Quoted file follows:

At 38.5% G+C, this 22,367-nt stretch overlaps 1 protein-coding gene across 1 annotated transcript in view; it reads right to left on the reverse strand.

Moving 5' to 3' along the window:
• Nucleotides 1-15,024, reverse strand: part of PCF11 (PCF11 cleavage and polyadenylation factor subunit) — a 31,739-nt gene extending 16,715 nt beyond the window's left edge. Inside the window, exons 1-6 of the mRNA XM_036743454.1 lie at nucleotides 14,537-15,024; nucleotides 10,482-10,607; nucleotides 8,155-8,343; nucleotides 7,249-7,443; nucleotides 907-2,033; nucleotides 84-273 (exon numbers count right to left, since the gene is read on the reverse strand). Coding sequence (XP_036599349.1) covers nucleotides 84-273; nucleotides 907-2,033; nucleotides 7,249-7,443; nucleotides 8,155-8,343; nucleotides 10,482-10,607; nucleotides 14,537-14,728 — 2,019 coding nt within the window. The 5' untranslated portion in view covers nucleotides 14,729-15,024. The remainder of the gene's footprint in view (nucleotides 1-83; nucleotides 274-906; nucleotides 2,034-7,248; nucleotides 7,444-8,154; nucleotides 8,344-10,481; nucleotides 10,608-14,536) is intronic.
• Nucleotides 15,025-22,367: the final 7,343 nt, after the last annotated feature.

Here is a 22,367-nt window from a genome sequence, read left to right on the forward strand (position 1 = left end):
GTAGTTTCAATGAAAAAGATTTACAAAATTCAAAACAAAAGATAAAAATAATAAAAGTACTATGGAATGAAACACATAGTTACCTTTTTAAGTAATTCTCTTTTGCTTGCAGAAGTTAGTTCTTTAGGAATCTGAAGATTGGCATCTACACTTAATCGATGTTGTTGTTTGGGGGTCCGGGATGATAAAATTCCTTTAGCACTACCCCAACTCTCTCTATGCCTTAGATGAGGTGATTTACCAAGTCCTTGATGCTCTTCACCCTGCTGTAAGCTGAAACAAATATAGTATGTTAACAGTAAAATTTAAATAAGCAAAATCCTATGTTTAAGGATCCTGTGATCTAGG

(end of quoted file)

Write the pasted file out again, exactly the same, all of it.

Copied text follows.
At 38.5% G+C, this 22,367-nt stretch overlaps 1 protein-coding gene across 1 annotated transcript in view; it reads right to left on the reverse strand.

Moving 5' to 3' along the window:
• Nucleotides 1-15,024, reverse strand: part of PCF11 (PCF11 cleavage and polyadenylation factor subunit) — a 31,739-nt gene extending 16,715 nt beyond the window's left edge. Inside the window, exons 1-6 of the mRNA XM_036743454.1 lie at nucleotides 14,537-15,024; nucleotides 10,482-10,607; nucleotides 8,155-8,343; nucleotides 7,249-7,443; nucleotides 907-2,033; nucleotides 84-273 (exon numbers count right to left, since the gene is read on the reverse strand). Coding sequence (XP_036599349.1) covers nucleotides 84-273; nucleotides 907-2,033; nucleotides 7,249-7,443; nucleotides 8,155-8,343; nucleotides 10,482-10,607; nucleotides 14,537-14,728 — 2,019 coding nt within the window. The 5' untranslated portion in view covers nucleotides 14,729-15,024. The remainder of the gene's footprint in view (nucleotides 1-83; nucleotides 274-906; nucleotides 2,034-7,248; nucleotides 7,444-8,154; nucleotides 8,344-10,481; nucleotides 10,608-14,536) is intronic.
• Nucleotides 15,025-22,367: the final 7,343 nt, after the last annotated feature.

Here is a 22,367-nt window from a genome sequence, read left to right on the forward strand (position 1 = left end):
GTAGTTTCAATGAAAAAGATTTACAAAATTCAAAACAAAAGATAAAAATAATAAAAGTACTATGGAATGAAACACATAGTTACCTTTTTAAGTAATTCTCTTTTGCTTGCAGAAGTTAGTTCTTTAGGAATCTGAAGATTGGCATCTACACTTAATCGATGTTGTTGTTTGGGGGTCCGGGATGATAAAATTCCTTTAGCACTACCCCAACTCTCTCTATGCCTTAGATGAGGTGATTTACCAAGTCCTTGATGCTCTTCACCCTGCTGTAAGCTGAAACAAATATAGTATGTTAACAGTAAAATTTAAATAAGCAAAATCCTATGTTTAAGGATCCTGTGATCTAGG